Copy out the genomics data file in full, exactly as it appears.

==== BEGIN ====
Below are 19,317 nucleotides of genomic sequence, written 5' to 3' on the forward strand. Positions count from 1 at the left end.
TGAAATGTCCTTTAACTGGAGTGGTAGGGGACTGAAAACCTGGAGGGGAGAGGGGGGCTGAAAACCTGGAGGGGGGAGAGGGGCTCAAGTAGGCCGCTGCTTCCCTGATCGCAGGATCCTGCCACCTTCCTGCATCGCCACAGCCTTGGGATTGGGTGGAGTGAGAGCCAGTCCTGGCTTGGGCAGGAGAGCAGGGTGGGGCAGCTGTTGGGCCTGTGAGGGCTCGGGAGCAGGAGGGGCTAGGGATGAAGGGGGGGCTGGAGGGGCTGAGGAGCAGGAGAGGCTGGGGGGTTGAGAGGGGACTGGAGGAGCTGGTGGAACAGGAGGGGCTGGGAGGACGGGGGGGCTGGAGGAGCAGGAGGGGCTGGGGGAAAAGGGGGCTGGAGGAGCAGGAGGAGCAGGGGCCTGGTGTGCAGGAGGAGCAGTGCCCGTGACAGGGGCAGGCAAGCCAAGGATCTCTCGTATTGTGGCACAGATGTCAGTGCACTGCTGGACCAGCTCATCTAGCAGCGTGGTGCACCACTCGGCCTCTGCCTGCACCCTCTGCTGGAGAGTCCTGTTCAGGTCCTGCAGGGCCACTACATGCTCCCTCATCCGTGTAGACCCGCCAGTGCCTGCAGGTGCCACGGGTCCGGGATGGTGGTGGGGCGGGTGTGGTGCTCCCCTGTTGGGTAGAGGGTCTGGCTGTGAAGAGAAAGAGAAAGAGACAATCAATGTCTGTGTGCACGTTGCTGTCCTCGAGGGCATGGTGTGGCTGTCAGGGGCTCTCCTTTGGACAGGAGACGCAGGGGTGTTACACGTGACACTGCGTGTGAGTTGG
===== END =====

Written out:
Below are 19,317 nucleotides of genomic sequence, written 5' to 3' on the forward strand. Positions count from 1 at the left end.
TGAAATGTCCTTTAACTGGAGTGGTAGGGGACTGAAAACCTGGAGGGGAGAGGGGGGCTGAAAACCTGGAGGGGGGAGAGGGGCTCAAGTAGGCCGCTGCTTCCCTGATCGCAGGATCCTGCCACCTTCCTGCATCGCCACAGCCTTGGGATTGGGTGGAGTGAGAGCCAGTCCTGGCTTGGGCAGGAGAGCAGGGTGGGGCAGCTGTTGGGCCTGTGAGGGCTCGGGAGCAGGAGGGGCTAGGGATGAAGGGGGGGCTGGAGGGGCTGAGGAGCAGGAGAGGCTGGGGGGTTGAGAGGGGACTGGAGGAGCTGGTGGAACAGGAGGGGCTGGGAGGACGGGGGGGCTGGAGGAGCAGGAGGGGCTGGGGGAAAAGGGGGCTGGAGGAGCAGGAGGAGCAGGGGCCTGGTGTGCAGGAGGAGCAGTGCCCGTGACAGGGGCAGGCAAGCCAAGGATCTCTCGTATTGTGGCACAGATGTCAGTGCACTGCTGGACCAGCTCATCTAGCAGCGTGGTGCACCACTCGGCCTCTGCCTGCACCCTCTGCTGGAGAGTCCTGTTCAGGTCCTGCAGGGCCACTACATGCTCCCTCATCCGTGTAGACCCGCCAGTGCCTGCAGGTGCCACGGGTCCGGGATGGTGGTGGGGCGGGTGTGGTGCTCCCCTGTTGGGTAGAGGGTCTGGCTGTGAAGAGAAAGAGAAAGAGACAATCAATGTCTGTGTGCACGTTGCTGTCCTCGAGGGCATGGTGTGGCTGTCAGGGGCTCTCCTTTGGACAGGAGACGCAGGGGTGTTACACGTGACACTGCGTGTGAGTTGG